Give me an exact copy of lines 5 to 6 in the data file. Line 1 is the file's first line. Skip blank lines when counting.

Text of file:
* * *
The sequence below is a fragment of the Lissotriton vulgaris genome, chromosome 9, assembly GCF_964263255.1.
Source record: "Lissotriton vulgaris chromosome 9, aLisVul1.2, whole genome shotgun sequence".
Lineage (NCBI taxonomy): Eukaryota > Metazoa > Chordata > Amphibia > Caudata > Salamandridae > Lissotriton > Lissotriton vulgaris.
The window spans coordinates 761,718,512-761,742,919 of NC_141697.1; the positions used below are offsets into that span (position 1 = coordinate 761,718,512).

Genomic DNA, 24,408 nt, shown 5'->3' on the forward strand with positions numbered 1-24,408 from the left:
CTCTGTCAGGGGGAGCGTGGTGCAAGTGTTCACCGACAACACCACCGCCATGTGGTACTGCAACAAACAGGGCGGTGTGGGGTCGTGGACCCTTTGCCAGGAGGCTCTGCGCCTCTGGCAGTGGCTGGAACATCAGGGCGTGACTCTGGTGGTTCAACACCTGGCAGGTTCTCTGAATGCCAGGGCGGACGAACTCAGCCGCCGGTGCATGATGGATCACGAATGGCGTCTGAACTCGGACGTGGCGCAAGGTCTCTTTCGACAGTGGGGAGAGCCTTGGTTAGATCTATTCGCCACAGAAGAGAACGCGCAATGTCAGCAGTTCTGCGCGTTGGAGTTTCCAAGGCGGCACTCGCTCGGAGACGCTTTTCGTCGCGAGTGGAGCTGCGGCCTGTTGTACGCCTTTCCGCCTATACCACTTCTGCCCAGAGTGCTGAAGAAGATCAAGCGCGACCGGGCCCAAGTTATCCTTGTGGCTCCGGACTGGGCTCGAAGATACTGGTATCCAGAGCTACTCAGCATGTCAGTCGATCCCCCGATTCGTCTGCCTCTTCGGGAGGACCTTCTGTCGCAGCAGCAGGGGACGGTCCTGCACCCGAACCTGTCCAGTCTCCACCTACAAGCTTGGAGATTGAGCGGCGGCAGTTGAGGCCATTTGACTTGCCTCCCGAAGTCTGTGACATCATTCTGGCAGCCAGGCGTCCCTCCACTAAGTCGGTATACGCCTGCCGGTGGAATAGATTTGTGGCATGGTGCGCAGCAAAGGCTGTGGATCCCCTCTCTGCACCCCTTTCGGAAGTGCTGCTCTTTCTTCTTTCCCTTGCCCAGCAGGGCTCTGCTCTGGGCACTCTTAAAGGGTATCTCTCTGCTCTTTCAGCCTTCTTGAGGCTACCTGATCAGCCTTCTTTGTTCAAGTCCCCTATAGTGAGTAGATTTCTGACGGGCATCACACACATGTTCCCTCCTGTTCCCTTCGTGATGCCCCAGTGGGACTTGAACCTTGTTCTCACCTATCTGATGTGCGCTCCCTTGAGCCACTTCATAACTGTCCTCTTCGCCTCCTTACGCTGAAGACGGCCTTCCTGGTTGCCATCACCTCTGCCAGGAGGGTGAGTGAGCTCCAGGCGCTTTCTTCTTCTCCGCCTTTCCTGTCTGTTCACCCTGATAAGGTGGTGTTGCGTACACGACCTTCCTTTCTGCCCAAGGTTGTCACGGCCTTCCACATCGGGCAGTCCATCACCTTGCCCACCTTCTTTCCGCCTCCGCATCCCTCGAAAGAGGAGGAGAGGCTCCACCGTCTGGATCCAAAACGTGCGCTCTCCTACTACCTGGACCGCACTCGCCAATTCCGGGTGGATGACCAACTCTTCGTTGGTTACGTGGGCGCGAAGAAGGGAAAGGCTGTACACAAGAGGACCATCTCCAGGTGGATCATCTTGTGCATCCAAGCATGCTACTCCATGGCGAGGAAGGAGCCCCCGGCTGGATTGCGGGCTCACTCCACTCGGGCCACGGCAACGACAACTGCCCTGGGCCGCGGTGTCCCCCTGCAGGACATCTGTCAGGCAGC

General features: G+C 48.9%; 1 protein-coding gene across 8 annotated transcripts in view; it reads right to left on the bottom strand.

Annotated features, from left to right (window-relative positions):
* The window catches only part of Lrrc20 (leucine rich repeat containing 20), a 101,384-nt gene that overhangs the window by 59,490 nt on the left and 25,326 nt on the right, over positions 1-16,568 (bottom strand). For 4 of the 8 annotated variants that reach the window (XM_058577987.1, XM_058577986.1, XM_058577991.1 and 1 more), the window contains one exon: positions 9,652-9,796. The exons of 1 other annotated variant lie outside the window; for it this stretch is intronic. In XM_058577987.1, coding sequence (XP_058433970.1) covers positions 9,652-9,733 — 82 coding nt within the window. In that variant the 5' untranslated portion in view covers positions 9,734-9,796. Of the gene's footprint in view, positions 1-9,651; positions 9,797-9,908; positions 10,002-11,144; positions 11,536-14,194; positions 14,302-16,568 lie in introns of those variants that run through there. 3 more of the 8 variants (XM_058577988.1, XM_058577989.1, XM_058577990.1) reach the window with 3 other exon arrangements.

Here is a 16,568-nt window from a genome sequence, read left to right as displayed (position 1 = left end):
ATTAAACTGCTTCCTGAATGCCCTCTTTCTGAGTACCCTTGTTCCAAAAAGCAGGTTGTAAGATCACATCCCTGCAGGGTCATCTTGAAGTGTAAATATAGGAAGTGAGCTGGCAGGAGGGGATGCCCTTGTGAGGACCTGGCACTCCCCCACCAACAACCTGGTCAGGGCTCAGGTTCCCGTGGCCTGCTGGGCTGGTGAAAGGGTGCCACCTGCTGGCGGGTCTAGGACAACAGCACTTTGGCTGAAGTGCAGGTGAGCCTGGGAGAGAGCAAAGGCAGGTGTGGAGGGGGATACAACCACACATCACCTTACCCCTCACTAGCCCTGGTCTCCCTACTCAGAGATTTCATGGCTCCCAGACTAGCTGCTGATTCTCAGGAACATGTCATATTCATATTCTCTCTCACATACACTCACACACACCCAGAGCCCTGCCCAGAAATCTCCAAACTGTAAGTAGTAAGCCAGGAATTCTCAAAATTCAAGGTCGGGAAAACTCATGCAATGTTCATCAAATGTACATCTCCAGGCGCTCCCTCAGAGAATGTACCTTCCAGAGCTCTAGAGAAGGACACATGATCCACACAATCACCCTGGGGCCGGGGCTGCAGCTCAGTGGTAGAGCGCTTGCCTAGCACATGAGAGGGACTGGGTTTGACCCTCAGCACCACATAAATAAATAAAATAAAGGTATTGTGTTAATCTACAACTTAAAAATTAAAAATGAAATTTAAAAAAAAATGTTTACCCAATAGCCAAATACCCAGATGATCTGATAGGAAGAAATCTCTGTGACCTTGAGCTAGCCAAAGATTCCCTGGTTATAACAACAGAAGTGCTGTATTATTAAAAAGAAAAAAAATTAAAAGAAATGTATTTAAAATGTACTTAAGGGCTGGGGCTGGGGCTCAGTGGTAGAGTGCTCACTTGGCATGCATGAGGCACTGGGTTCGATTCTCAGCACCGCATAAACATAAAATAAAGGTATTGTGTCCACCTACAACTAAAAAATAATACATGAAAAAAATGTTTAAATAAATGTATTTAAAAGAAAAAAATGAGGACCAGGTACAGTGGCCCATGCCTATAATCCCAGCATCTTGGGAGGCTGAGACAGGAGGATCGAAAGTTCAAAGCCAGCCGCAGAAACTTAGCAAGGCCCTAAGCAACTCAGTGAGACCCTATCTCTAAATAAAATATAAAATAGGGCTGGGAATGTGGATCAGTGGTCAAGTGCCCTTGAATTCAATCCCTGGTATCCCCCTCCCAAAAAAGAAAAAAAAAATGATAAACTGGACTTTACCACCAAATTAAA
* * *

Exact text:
Genomic DNA, 24,408 nt, shown 5'->3' on the forward strand with positions numbered 1-24,408 from the left:
CTCTGTCAGGGGGAGCGTGGTGCAAGTGTTCACCGACAACACCACCGCCATGTGGTACTGCAACAAACAGGGCGGTGTGGGGTCGTGGACCCTTTGCCAGGAGGCTCTGCGCCTCTGGCAGTGGCTGGAACATCAGGGCGTGACTCTGGTGGTTCAACACCTGGCAGGTTCTCTGAATGCCAGGGCGGACGAACTCAGCCGCCGGTGCATGATGGATCACGAATGGCGTCTGAACTCGGACGTGGCGCAAGGTCTCTTTCGACAGTGGGGAGAGCCTTGGTTAGATCTATTCGCCACAGAAGAGAACGCGCAATGTCAGCAGTTCTGCGCGTTGGAGTTTCCAAGGCGGCACTCGCTCGGAGACGCTTTTCGTCGCGAGTGGAGCTGCGGCCTGTTGTACGCCTTTCCGCCTATACCACTTCTGCCCAGAGTGCTGAAGAAGATCAAGCGCGACCGGGCCCAAGTTATCCTTGTGGCTCCGGACTGGGCTCGAAGATACTGGTATCCAGAGCTACTCAGCATGTCAGTCGATCCCCCGATTCGTCTGCCTCTTCGGGAGGACCTTCTGTCGCAGCAGCAGGGGACGGTCCTGCACCCGAACCTGTCCAGTCTCCACCTACAAGCTTGGAGATTGAGCGGCGGCAGTTGAGGCCATTTGACTTGCCTCCCGAAGTCTGTGACATCATTCTGGCAGCCAGGCGTCCCTCCACTAAGTCGGTATACGCCTGCCGGTGGAATAGATTTGTGGCATGGTGCGCAGCAAAGGCTGTGGATCCCCTCTCTGCACCCCTTTCGGAAGTGCTGCTCTTTCTTCTTTCCCTTGCCCAGCAGGGCTCTGCTCTGGGCACTCTTAAAGGGTATCTCTCTGCTCTTTCAGCCTTCTTGAGGCTACCTGATCAGCCTTCTTTGTTCAAGTCCCCTATAGTGAGTAGATTTCTGACGGGCATCACACACATGTTCCCTCCTGTTCCCTTCGTGATGCCCCAGTGGGACTTGAACCTTGTTCTCACCTATCTGATGTGCGCTCCCTTGAGCCACTTCATAACTGTCCTCTTCGCCTCCTTACGCTGAAGACGGCCTTCCTGGTTGCCATCACCTCTGCCAGGAGGGTGAGTGAGCTCCAGGCGCTTTCTTCTTCTCCGCCTTTCCTGTCTGTTCACCCTGATAAGGTGGTGTTGCGTACACGACCTTCCTTTCTGCCCAAGGTTGTCACGGCCTTCCACATCGGGCAGTCCATCACCTTGCCCACCTTCTTTCCGCCTCCGCATCCCTCGAAAGAGGAGGAGAGGCTCCACCGTCTGGATCCAAAACGTGCGCTCTCCTACTACCTGGACCGCACTCGCCAATTCCGGGTGGATGACCAACTCTTCGTTGGTTACGTGGGCGCGAAGAAGGGAAAGGCTGTACACAAGAGGACCATCTCCAGGTGGATCATCTTGTGCATCCAAGCATGCTACTCCATGGCGAGGAAGGAGCCCCCGGCTGGATTGCGGGCTCACTCCACTCGGGCCACGGCAACGACAACTGCCCTGGGCCGCGGTGTCCCCCTGCAGGACATCTGTCAGGCAGC